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Chip

Is 4' deep enough?

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Have a buddy that has a lake house and wants me to bring my boat over a take the kids tubing. The only problem is that around the boat dock its around 4' deep. I have a 216.

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It will be just fine, just raise the drive up a little when your close to the dock. Make sure you're in a little deeper water when you give it the gas.

matt

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Sort of related:

At what size/weight boat do you have to worry about the water level? Say your 256, would you float it up to a 4ft deep dock? I was also wondering where Chap installs their depth finder sensors? When it says 4ft does that mean 4 ft from the bottom of the hull or the drive? I'm asking so when I go to beach my next boat I know what depth I should start raising the out-drive and what depths I should avoid altogether if running along.

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It's depth from the bottom of the hull. Your 'draft' is probably three feet, allowing for the lower unit.

Your depth finder should have a 'keel offset' feature, which you can set yourself. Mine is set at three feet. Therefore, the depth of the water is actually three feet deeper than what the gauge reads. There should also be a 'shallow water alarm' feature, which you can also set at whatever depth you want.

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Three feet is about right. For exact #'s check out the specs of the boat on the website and it gives you the draft with drve up and down.

Most sterndrive boats need 30 - 40 inches draft with drive down.

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I can get my 256 into about 2.5 feet of water on the DG (have 2 younger kids, so I like to keep it shallow for them) with the outdrive trimmed up a bit, but that's only if the bottom is sand, I know the area and the tide is coming in. Otherwise I try to anchor in 2.5 to 3 feet of water. Outdrive sits about 20" lower then the lowest part of my hull when down. It stirs it up a bit, so I always go very slow. Once you learn your boat, you'll know where and where not to go. Of course there's always the potential for that submerged rock or log, but that boating IMO.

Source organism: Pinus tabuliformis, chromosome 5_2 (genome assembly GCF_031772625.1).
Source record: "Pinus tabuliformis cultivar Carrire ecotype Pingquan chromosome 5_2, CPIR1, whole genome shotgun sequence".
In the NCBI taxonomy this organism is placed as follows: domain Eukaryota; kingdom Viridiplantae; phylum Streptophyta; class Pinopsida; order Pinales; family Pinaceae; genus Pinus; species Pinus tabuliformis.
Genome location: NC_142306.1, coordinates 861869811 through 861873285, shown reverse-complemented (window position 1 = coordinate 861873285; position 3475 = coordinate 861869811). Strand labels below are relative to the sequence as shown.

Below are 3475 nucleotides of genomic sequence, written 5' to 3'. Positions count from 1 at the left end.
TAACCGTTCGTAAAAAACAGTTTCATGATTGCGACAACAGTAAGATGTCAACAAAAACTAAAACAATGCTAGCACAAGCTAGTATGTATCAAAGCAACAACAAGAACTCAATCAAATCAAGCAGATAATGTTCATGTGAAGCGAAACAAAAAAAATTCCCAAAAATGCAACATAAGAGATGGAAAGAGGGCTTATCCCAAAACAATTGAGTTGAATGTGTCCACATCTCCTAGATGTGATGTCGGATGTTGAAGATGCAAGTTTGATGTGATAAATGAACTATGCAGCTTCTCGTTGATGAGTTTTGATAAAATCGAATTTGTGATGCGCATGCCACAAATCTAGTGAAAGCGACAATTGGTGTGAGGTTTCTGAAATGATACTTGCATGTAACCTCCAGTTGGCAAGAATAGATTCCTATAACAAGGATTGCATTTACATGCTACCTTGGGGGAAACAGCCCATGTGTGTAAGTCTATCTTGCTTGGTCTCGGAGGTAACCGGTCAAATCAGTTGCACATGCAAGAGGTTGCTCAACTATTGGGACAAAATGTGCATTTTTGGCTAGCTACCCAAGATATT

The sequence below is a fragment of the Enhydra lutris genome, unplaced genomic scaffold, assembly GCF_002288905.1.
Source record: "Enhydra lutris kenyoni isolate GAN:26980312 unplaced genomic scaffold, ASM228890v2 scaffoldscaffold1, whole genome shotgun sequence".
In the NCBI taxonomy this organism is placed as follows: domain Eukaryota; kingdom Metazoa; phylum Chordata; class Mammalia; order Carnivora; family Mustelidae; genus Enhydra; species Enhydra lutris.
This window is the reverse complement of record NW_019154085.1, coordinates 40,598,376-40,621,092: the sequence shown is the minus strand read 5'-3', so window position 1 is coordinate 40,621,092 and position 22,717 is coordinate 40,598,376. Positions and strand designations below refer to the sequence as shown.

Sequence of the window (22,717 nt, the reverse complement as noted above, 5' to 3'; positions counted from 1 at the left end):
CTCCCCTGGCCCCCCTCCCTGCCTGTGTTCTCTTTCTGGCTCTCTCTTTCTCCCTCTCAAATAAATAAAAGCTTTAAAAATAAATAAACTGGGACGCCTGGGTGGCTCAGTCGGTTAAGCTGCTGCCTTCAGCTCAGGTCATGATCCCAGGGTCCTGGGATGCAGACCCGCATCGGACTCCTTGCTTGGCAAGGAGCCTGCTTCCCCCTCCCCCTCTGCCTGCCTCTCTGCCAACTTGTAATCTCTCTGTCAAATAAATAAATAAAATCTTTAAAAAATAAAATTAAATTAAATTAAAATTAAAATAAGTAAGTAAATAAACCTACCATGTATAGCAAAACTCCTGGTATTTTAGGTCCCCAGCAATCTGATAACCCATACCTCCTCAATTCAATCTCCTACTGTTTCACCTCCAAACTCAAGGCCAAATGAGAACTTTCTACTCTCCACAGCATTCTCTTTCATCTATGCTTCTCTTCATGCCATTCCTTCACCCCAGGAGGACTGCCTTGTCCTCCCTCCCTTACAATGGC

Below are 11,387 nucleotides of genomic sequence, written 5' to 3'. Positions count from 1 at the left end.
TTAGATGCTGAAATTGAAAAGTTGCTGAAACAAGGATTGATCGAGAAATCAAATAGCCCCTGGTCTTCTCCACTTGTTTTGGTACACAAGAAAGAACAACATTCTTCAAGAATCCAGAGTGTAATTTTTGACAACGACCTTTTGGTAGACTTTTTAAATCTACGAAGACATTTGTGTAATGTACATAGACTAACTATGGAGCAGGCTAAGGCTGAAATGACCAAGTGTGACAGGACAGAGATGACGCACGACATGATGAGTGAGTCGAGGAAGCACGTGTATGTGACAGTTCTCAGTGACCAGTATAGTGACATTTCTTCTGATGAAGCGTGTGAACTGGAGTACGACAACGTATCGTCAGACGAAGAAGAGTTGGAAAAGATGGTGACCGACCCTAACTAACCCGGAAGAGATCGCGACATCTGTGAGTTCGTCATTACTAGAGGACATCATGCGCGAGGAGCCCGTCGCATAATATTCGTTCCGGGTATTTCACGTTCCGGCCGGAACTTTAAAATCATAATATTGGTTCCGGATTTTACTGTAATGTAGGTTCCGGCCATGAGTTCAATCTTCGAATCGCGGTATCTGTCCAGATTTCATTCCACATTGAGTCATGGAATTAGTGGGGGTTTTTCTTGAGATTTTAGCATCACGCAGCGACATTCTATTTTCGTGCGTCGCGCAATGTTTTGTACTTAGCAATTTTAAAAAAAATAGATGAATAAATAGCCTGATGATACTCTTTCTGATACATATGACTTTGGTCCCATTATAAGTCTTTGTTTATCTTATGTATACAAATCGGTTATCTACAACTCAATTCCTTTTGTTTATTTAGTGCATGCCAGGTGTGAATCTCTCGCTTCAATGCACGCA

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Now as the lake levels continue to drop i've been paying closer attention to my draft and the specs.

When the specification says Draft Down - are they saying trimmed all the way down - same thing Draft Up -trimmed all the way up (not in trailer storage/towing mode)?

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Now as the lake levels continue to drop i've been paying closer attention to my draft and the specs.

When the specification says Draft Down - are they saying trimmed all the way down - same thing Draft Up -trimmed all the way up (not in trailer storage/towing mode)?

when on plane, the trim limit takes the lower drive up only a few inches to keep water flowing and prevent cavitation. when you are put put-ing around even in the full trailer position your drive is in the water and can prevent you from dragging the skeg, once clear of the shallows lower the drive. - you do lose maneuvering w/ drive up all the way but i do this when moving away from the shallow beach area, never more than just putting it into gear. your depth alarm will help it is measured from the transducer on the bottom of the hull. mine is set to 2 feet.

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NEVER EVER have your engine running - EVEN IDLING - if you drive is up past the operating trim limit. This line is about 3/4 of the way DOWN (towards the bottom) of a typical trim gauge. That means that the majority of the trim gauge should never be utilized with the engine on unless you enjoy replacing your u-joints...

As for depth those above already covered the fact that you can operate a full sized boat (such as my 310) in 3.5 ft of water with the dept gauge showing one or two feet below the keel... It's not the wisest decision as it increases the chances of ingesting sand and silt and tearing up your raw water impeller but it can be done without damage to the drive components.